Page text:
ISRAEL has carried out air strikes in southern Gaza’s Rafah with dozens killed, according to health officials, as Palestinians brace for a major offensive on the city.

There have been conflicting reports of the death toll following the predawn strikes on Monday morning.

The AFP news agency reported the strikes killed 52 people, while Reuters reported the figure as 37 with both outlets quoting health officials in Gaza.

READ MORE: No ‘sanctuary’ as Rafah braces for onslaught

Strikes hit 14 houses and three mosques, according to Palestinian officials.

The Israeli military said it struck “terror targets in the area of Shaboura” – a district in Rafah.

An Associated Press journalist in Rafah said strikes hit around Kuwait Hospital, where some of those wounded in the strikes had been brought.

More than half of Gaza’s population of 2.3 million have fled to Rafah to escape fighting in other areas, and they are packed into sprawling tent camps and UN-run shelters near the border.

Egypt fears a mass influx of hundreds of thousands of Palestinian refugees who may never be allowed to return.

Speaking to Fox News, Israel's PM Benjamin Netanyahu said there is “plenty room north of Rafah for them to go to “following Israel’s offensive elsewhere in Gaza and said Israel would direct evacuees with “flyers, with (mobile) phones and with safe corridors and others things”.

Doctors Without Borders warning

In a statement released on Twitter/X, general director of Doctors Without Borders Meinie Nicolai said that the declared ground offensive “would be catastrophic and must not proceed”.

“As aerial bombardment of the area continues, more than a million people, many living in tents and makeshift shelters, now face a dramatic escalation in this ongoing massacre,” it said.

The statement added: “Nowhere in Gaza is safe, and repeated forced displacements have pushed people to Rafah, where they are trapped in a tiny patch of land and have no options.

“Since October 7 2023, our medical teams and patients have been forced to evacuate nine different healthcare facilities in the Gaza Strip, after coming under fire from tanks, artillery, fighter jets, snipers and ground troops, or being subject to an evacuation order.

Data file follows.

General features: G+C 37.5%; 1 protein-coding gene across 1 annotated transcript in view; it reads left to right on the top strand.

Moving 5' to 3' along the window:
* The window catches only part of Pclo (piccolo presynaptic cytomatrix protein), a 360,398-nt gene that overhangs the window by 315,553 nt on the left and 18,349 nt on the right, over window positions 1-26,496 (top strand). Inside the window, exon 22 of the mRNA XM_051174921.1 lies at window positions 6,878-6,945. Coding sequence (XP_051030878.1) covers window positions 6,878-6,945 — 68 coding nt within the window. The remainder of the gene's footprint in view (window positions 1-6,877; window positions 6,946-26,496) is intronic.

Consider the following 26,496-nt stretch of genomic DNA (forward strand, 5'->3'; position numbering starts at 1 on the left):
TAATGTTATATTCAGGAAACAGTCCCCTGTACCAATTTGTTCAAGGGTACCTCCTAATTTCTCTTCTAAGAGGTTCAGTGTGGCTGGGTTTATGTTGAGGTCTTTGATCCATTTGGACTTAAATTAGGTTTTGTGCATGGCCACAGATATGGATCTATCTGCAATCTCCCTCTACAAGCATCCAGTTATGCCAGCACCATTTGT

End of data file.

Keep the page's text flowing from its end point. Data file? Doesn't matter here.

“Medical staff & patients have been arrested, abused and killed. All this has taken place in full view of world leaders.

“It’s now near impossible to work in Gaza, all our attempts to provide lifesaving care to Palestinians have been diminished by Israel’s conduct of hostilities.

“The needs are overwhelming and the situation requires a safe humanitarian response at a much larger scale.

“We call on the government of Israel to immediately halt this offensive & to all supporting governments, including the United States, to take concrete action to bring about a complete & sustained ceasefire.
“Political rhetoric is not enough.”

Return of hostages

The Israeli military has also said it has rescued two hostages from captivity in the Gaza Strip after a night of air strikes which killed at least 50 people.

It identified the freed hostages as Fernando Simon Marman, 60, and Louis Har, 70.  

Israel said that both men had been kidnapped by Hamas from Kibbutz Nir Yitzhak in the October 7 cross-border attack.

The two men were rescued from a residential building in Rafah as part of a raid that killed at least seven people, according to Palestinian officials.

The National: Joe Biden (AP Photo/Andrew Harnik)

The strikes on Rafah come despite warnings from US president Joe Biden (above) not to conduct a military operation without a plan to protect civilians.  

READ MORE: Pro-Palestine activists to march to Scottish Labour conference

Speaking to the BBC’s Good Morning Scotland, the SNP’s Westminster leader Stephen Flynn welcomed the return of the hostages but added that “such episodes during the course of this war are the exception rather than the rule”.

It comes as Flynn has written to both Rishi Sunak and Keir Starmer, urging them both to “change course” and back an immediate ceasefire in Gaza.